NA
  • Fruits or seeds
    Seed capsule orientation
    the capsule points upwards or is angled outwards
  • Growth form
    Plant green or not
    the plant is chlorophyllous (it has green parts)
    Roots
    the rhizomes do not resemble coral
    Underground organs
    • there are only slender roots on the plant
    • this plant has a rhizome (a horizontal underground stem with roots growing from it)
  • Leaves
    Bract relative length
    the bract is shorter than the associated flower
    Features of leaves
    the leaf is roughly checkered with green and white markings
    Leaf arrangement
    basal: the leaves are growing only at the base of the plant
    Leaf blade edges
    the edges of the leaf blade have no teeth
    Leaf blade length
    21–62 mm
    Leaf blade length to width ratio
    1.6–2.1
    Leaf blade shape
    • the leaf blade is elliptic (widest near the middle and tapering at both ends)
    • the leaf blade is ovate (widest below the middle and broadly tapering at both ends)
    Leaf blade tip
    • the tip of the leaf blade is acute (sharply pointed)
    • the tip of the leaf blade is obtuse (bluntly pointed)
    Leaf blade width
    13–30 mm
    Leaves during flowering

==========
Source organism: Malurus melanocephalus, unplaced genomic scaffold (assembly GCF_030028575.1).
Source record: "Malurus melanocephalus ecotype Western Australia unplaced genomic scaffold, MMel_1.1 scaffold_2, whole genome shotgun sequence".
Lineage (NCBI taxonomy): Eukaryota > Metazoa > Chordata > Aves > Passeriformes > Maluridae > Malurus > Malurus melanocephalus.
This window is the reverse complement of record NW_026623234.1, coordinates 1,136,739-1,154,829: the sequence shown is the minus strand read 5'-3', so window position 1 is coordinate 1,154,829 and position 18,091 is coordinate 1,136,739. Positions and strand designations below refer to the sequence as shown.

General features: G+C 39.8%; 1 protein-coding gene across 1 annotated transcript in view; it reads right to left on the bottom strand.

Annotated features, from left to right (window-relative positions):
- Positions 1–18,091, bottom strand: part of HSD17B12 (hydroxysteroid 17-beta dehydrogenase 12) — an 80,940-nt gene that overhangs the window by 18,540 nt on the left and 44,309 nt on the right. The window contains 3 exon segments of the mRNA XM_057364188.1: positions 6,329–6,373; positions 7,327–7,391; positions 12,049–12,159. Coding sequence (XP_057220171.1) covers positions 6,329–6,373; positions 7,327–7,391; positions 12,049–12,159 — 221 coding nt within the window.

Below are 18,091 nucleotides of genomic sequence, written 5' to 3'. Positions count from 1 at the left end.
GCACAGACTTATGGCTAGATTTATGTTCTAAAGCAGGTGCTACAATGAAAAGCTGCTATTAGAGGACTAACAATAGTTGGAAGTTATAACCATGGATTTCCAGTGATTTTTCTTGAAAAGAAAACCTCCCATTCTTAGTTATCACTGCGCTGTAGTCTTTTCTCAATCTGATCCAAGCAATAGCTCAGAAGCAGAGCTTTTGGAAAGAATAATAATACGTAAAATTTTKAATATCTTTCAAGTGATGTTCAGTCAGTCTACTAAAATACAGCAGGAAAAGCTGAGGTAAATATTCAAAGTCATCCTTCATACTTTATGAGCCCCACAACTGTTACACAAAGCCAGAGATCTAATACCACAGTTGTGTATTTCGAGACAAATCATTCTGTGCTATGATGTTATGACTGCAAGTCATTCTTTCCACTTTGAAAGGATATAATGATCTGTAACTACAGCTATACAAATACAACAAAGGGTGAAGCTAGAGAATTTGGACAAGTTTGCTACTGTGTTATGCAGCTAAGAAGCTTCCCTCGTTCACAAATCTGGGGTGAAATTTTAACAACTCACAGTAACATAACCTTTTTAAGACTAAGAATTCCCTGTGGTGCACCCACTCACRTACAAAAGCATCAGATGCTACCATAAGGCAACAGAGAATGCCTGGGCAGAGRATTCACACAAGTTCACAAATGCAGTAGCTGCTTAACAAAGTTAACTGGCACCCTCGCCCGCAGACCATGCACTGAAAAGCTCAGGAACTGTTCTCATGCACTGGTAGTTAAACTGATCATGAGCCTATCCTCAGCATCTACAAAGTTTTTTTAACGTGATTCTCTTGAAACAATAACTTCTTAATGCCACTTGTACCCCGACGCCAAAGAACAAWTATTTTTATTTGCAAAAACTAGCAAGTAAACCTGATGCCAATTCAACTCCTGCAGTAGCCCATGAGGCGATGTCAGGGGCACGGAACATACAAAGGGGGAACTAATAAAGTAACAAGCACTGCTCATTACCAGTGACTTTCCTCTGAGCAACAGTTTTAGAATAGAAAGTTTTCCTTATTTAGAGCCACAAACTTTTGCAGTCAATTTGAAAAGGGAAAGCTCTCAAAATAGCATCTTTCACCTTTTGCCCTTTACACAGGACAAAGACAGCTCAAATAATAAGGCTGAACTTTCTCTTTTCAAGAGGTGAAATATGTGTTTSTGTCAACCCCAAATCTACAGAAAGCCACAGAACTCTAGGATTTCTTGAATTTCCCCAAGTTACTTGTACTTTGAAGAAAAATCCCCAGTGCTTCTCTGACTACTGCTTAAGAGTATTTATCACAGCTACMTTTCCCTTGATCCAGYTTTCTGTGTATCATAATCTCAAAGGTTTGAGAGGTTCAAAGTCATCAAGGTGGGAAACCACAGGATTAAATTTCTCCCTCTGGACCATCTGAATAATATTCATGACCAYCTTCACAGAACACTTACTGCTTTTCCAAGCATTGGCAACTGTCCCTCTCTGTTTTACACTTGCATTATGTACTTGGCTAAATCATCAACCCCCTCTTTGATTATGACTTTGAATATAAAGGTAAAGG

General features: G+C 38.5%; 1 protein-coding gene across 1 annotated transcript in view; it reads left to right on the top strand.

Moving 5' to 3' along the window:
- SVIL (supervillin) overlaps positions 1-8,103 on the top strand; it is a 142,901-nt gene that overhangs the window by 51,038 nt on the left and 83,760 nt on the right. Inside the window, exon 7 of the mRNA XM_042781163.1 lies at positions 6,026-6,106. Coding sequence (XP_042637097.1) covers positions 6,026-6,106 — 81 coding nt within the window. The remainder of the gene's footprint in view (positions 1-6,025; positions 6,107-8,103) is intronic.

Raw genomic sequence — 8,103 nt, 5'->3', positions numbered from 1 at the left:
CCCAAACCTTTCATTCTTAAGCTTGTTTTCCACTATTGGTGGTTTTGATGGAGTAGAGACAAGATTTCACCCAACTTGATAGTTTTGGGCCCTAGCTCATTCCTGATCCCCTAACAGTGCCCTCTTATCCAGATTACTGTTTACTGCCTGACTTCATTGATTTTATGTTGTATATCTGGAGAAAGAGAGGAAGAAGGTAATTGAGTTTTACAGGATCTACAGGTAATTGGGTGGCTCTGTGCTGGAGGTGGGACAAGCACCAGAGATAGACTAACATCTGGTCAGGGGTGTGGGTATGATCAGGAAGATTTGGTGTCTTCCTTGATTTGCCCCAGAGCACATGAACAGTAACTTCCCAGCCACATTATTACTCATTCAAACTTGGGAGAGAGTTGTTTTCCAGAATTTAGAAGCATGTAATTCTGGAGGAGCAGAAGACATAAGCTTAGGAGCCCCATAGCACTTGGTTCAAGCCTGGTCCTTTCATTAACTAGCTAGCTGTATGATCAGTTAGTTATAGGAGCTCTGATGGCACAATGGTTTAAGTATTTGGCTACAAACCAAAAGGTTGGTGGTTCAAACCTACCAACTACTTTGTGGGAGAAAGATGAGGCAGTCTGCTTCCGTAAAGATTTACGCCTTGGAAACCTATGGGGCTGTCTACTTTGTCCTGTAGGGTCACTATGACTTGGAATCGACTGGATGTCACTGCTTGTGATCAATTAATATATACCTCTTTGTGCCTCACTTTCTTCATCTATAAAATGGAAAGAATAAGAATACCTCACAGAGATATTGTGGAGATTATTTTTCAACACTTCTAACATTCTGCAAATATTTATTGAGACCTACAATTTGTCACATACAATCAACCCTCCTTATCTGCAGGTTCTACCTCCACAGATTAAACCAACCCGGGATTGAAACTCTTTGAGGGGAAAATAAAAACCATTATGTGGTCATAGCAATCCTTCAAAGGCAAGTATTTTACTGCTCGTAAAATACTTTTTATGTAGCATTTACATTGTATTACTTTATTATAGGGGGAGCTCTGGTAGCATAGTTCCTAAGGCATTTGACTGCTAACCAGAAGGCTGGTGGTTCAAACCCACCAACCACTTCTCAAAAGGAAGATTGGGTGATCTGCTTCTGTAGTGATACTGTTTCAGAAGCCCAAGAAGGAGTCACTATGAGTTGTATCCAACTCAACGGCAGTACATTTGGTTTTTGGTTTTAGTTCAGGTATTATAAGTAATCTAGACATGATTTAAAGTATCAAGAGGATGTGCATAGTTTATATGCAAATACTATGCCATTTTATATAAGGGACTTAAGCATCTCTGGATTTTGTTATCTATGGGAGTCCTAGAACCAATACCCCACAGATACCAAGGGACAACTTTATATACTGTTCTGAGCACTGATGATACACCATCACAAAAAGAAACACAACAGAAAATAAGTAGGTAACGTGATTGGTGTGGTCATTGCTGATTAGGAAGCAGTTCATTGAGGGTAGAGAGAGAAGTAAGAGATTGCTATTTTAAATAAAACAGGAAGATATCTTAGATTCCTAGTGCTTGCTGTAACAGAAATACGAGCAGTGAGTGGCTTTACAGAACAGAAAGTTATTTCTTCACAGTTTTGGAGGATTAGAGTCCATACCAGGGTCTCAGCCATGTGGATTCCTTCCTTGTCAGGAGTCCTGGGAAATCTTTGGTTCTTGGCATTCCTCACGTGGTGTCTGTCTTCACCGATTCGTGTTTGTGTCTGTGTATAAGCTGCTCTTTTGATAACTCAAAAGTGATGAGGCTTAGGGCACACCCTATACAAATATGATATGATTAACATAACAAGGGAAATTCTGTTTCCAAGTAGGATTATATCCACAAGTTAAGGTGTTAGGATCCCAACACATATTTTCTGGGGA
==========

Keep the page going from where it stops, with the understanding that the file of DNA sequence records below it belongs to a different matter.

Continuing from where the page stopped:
there are leaves on the plant when it is flowering
    Number of bracts on stem
    4–14
    Number of leaves on stem
    absent
  • Place
    Habitat
    terrestrial
    New England state
    • Connecticut
    • Maine
    • Massachusetts
    • New Hampshire
    • Rhode Island
    • Vermont
    Specific habitat
    forests

Wetland Status

Usually occurs in non-wetlands, but occasionally in wetlands. (Wetland indicator code: FACU)

New England Distribution and Conservation Status

Distribution

Connecticut
present
Maine
present
Massachusetts
present
New Hampshire
present
Rhode Island
present
Vermont
present

Conservation Status

Exact status definitions can vary from state to state. For details, please check with your state.

Maine
uncommon to fairly widespread (S-rank: S3S4)
Massachusetts
fairly widespread (S-rank: S4)

Native to North America?

Yes

Sometimes Confused With

Goodyera oblongifolia:
leaf blades usually white only on the midvein, or the white coloration definitely fading toward the margins and inflorescence less dense, the ascending spiral usually discernable (vs. G. pubescens, with leaf blades usually with white coloration on the primary lateral veins and with white connecting cross veins and inflorescence dense, the spiral hardly discernable).
Goodyera tesselata:
inflorescence somewhat open, with a discernable spiral of flowers and flowering stem with 2-7 scale-like bracts (vs. C. pubescens, with inflorescence dense, without a discernable spiral and flowering stem with 4-14 scale-like bracts).

Synonyms

  • Neottia pubescens Willd.
  • Peramium pubescens (Willd.) MacM.

Family

Orchidaceae

Genus

Goodyera

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Information from Dichotomous Key of Flora Novae Angliae

2.  Goodyera pubescens (Willd.) R. Br. in Ait. & Ait. f. N

downy rattlesnake-plantain. Neottia pubescens Willd.; Peramium pubescens (Willd.) MacM. 
• CT, MA, ME, NH, RI, VT. Mesic to dry-mesic forests, frequently in association with Pinus strobus, Quercus rubra, and/or Tsuga canadensis.